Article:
Okay, first of all, that cover is horrible, Kanye. What’s wrong with the original one? Did we need the woman’s ass and “WHICH / ONE” splattered on it? Do yourself a favor and replace it with the one I linked above – you know, the original one. It’ll improve your day. And yours too, reader.
Second, I’d like to congratulate you on your… interesting release strategy. No doubt messy, but effective; buzz kept building and finally when the album drops we were met with… well, confusion. When you explained it was basically a gospel record with a lot of cussing, my expectations were met by about three and a half tracks, and the rest of the album felt like a ton of loose ends. Why did it sound trendy? Kanye, you set trends. You don’t follow them.
And finally, “Facts” really didn’t need to be here. Get that shit off my album. Thanks. Love, Erik.
But even so, this is way, way underrated. Like, I know it’s hard to listen to it as a cohesive whole, but that’s why we have a Shuffle function in 2016. It’s as scattered and weird as Kanye is in 2016, and while I wouldn’t call this his best album, not by a long shot, it’s without a doubt my favorite to play all the way through. I’m just gonna hit shuffle on my copy here and grade each song as they come. I’ll probably go back and add a bit to each section, but keep each take pretty raw. Here we go!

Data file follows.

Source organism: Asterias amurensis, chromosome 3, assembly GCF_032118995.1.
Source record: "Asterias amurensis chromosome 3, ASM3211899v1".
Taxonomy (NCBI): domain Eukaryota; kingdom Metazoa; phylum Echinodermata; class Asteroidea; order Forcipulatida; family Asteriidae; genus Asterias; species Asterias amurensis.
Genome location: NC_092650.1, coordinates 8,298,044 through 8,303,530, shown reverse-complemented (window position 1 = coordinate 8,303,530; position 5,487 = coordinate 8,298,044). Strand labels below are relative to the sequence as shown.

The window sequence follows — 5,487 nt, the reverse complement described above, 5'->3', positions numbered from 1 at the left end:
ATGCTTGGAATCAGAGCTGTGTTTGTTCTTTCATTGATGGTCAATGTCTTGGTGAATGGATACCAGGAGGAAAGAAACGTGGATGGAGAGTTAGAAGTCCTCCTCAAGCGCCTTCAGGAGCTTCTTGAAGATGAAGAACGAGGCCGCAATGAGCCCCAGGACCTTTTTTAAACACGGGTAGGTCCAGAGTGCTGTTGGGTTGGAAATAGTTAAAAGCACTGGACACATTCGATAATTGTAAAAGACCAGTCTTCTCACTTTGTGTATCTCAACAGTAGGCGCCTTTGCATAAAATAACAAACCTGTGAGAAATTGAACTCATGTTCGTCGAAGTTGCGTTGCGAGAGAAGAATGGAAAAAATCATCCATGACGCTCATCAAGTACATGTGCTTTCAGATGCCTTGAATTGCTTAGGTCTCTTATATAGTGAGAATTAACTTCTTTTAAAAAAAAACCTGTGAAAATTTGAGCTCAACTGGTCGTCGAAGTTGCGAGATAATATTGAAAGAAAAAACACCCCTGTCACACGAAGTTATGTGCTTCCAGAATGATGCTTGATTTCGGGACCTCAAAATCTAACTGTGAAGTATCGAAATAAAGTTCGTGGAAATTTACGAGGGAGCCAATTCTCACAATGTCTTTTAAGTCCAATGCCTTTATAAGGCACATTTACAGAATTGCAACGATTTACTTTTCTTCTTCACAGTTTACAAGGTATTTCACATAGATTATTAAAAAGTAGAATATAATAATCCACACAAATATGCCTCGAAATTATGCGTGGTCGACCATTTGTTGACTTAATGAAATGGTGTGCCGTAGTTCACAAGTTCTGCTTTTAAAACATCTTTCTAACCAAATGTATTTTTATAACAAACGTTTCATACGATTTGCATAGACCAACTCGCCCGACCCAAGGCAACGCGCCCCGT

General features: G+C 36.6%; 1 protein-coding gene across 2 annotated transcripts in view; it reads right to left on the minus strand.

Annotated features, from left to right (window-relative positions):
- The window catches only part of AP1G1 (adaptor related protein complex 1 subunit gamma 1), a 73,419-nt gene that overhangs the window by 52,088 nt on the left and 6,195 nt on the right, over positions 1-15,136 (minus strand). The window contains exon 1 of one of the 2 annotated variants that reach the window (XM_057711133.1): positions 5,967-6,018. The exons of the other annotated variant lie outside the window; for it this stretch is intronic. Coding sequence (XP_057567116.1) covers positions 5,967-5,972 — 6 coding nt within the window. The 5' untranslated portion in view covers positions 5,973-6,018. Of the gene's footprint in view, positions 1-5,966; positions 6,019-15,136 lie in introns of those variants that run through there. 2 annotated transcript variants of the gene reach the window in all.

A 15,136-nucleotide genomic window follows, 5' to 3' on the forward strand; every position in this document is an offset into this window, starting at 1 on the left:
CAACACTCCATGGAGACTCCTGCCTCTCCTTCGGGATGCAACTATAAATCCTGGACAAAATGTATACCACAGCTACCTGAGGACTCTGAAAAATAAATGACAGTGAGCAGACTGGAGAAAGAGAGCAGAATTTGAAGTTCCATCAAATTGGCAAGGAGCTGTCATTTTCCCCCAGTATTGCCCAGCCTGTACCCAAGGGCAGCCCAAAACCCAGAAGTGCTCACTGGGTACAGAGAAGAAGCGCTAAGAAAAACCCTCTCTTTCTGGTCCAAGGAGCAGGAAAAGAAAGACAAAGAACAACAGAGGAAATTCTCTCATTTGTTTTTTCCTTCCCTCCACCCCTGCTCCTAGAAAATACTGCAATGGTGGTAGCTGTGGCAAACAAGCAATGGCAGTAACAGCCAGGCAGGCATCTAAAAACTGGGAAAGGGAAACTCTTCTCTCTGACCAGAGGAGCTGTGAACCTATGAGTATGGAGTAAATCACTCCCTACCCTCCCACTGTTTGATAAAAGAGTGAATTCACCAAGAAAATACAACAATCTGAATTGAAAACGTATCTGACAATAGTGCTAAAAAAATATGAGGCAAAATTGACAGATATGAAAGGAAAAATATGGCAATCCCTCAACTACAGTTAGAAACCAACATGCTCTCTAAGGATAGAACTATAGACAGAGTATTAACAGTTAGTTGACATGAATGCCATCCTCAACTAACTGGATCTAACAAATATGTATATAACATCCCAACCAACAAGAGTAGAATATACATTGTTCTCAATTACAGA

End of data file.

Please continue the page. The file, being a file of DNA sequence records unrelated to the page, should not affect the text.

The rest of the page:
1. Freestyle 4: Fucking nuts, this one, but fun to the extreme. Balls to the wall weird, too. “Would everybody start fuckin’??” “Baby don’t get too LOUU- (noise)” Tons of odd shit in the mix too; piano, synths, thumps and loops. String section that sounds genuinely evil, too. Good shit, makes me wish I could play it in car. Not a ton to say about this really.
2. Facts: Bleh. The one bad proper track on the album, though the “Now y’ll get the message!!” screech and the sheer fact that Kanye is rapping about hating Nike (?????) manages to save it from being unlistenable or flat-out idiotic. I’d skip it, personally, though I could see someone enjoying it.
3. Famous: Now here’s a highlight for you: Rihanna fucking kills the hook here, and the beat switchup at the end is really impressive, showing Kanye’s growth as a producer. As far as problems go, Swizz doesn’t add a ton with his adlibs, and Kanye just nearly manages to knock all momentum from the track with that embarrassing first line (bleached assholes, how nice.) Fucking bomb-ass track though; everything’s worth that “Bam Bam” interpolation at the end. Also, just now noticing a tiny detail: as Rihanna sings the hook a second time, you can faintly hear the original Nina Simone song playing in the background. What a classic.
4. I Love Kanye: OK, Kanye.